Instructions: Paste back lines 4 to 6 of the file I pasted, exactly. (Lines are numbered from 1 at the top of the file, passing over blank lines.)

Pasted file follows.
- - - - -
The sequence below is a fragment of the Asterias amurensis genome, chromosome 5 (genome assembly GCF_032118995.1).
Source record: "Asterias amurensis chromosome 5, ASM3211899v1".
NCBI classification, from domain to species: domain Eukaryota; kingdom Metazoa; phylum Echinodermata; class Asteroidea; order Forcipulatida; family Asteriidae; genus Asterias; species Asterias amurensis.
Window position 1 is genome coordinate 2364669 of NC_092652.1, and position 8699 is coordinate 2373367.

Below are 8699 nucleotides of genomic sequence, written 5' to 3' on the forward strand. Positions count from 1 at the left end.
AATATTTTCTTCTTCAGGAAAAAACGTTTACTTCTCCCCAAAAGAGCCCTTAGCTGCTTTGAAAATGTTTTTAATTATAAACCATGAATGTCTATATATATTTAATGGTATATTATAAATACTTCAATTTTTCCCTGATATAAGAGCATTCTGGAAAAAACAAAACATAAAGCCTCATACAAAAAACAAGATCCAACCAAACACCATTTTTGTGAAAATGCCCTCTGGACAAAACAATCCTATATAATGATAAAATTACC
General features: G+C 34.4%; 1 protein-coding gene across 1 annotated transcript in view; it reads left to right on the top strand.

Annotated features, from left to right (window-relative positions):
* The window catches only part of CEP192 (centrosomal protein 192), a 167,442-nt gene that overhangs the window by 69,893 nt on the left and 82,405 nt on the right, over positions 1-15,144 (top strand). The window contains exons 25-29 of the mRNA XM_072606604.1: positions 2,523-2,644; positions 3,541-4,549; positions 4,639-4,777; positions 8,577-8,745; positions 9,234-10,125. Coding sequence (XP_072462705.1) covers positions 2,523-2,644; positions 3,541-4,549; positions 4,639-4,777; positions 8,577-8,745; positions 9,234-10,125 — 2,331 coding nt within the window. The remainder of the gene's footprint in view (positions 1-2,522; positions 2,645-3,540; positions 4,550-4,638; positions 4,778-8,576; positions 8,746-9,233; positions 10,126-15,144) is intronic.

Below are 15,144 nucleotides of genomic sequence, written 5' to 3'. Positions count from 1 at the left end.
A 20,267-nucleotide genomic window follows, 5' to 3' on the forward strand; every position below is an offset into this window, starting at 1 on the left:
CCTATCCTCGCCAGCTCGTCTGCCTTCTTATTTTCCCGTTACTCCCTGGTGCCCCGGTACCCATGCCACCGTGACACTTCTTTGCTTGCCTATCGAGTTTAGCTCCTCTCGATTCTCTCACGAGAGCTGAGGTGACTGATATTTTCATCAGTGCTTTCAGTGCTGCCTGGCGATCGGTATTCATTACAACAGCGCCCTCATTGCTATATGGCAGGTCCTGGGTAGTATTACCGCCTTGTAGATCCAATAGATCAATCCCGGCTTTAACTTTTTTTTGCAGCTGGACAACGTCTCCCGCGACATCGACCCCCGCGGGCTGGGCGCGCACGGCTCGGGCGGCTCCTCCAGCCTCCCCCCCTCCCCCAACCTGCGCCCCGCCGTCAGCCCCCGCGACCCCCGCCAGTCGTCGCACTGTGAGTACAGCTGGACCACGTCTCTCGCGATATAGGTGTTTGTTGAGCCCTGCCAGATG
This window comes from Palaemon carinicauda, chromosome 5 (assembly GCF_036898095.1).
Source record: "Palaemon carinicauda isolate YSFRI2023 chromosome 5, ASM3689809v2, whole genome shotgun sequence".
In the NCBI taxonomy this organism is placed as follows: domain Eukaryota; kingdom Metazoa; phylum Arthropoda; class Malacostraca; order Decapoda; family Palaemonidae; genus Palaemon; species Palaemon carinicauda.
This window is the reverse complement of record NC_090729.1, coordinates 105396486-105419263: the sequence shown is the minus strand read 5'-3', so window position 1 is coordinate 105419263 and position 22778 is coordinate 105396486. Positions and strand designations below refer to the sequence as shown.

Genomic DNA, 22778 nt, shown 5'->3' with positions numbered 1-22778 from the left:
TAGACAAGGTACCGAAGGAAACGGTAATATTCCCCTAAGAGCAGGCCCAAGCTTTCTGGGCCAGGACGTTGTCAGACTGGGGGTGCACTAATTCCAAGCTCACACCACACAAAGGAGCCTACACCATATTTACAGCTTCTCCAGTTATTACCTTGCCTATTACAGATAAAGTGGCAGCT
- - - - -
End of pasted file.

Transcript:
Window position 1 is genome coordinate 2364669 of NC_092652.1, and position 8699 is coordinate 2373367.

Below are 8699 nucleotides of genomic sequence, written 5' to 3' on the forward strand. Positions count from 1 at the left end.
AATATTTTCTTCTTCAGGAAAAAACGTTTACTTCTCCCCAAAAGAGCCCTTAGCTGCTTTGAAAATGTTTTTAATTATAAACCATGAATGTCTATATATATTTAATGGTATATTATAAATACTTCAATTTTTCCCTGATATAAGAGCATTCTGGAAAAAACAAAACATAAAGCCTCATACAAAAAACAAGATCCAACCAAACACCATTTTTGTGAAAATGCCCTCTGGACAAAACAATCCTATATAATGATAAAATTACC